That trickle of water- it's important.
Famously known as a mile wide and an inch deep the braided channels of the Platte play a bigger role than providing scenery while driving on I-80. The Platte supplies freshwater to an arid and vast region of the Great Plains, an area that supports millions of people, wildlife, and agricultural.
Yes, but not useable water. Over 97% of the earth's water is salt water in the ocean. Fresh water makes up a remaining 3%, of which over 60% of that is locked into glaciers or difficult/expensive to reach underground. Less than 0.3% of all water on earth is surface water accessible for direct human use. This accessible water is found in lakewetlands, and rivers such as the Platte.
A resource essential to the survival of life, freshwater is limited.
Our use of water is just one, although large, piece of an interconnnected web of people, organizations, wildlife, and businesses, that rely on the Platte River. How we use water, effects the entirety of the river system, putting added pressure up stream and limiting use downstream.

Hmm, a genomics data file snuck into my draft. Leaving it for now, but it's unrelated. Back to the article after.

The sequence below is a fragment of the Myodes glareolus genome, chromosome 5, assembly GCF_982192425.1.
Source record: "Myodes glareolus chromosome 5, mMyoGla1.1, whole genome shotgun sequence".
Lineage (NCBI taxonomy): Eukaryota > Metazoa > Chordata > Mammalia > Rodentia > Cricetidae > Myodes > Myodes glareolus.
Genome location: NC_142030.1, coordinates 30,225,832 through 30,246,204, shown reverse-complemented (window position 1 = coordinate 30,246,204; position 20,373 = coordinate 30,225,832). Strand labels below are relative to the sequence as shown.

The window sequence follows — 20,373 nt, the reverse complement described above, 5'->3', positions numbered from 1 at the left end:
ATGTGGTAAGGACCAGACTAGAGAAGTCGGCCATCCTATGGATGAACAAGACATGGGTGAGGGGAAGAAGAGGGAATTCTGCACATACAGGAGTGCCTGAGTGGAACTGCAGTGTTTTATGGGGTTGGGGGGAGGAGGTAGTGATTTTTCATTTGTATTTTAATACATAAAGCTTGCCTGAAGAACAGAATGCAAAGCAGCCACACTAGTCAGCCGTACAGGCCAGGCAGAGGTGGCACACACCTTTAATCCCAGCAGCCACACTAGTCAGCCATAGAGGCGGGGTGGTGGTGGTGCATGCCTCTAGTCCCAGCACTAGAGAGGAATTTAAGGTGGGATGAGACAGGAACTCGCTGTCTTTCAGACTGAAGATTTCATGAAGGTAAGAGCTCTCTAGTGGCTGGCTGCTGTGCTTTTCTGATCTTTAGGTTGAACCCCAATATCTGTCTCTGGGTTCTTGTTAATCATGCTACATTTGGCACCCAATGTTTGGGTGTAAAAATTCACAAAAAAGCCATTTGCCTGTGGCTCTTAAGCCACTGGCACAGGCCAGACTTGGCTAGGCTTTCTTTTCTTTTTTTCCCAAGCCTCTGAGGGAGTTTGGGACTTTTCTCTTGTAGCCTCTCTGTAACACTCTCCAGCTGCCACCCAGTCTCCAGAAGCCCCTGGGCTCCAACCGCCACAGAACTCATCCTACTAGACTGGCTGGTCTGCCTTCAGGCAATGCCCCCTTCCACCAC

Not only is our body made up of over 90% water, but many of Nebraska's larger towns were founded along the Platte River.
Nebraska is one of the most agriculturally productive states, and over 565,000 acres are irrigated with surface water.
Over 500,000 sandhill cranes, millions of waterfowl, and four endangered species use the river.
The recreational benefits provided by the Platte are numerous.
Nebraska's towns and cities rely on municipalities.
From bats, to deer, turtles and frogs to raccoons a lot of animals call the Platte their home.
Our goal for this project is to engage, educate, and provide a platform for people to explore the dynamics of a freshwater resource. We have synthesized collected data to visualize the patterns, changes, and phenology occuring in the Platte River Basin.
There is a visible pattern of changes on the Platte River, variables such as water levels and crane roosts, that are documented by time-lapse photography.
Important variables change within the water, such as temperature and dissolved oxygen, and on the water's edge, such as bat and frog activity, that can't alwayas be seen.
I love the taste of water. Especially frozen into cubes and completely surrounded by whiskey.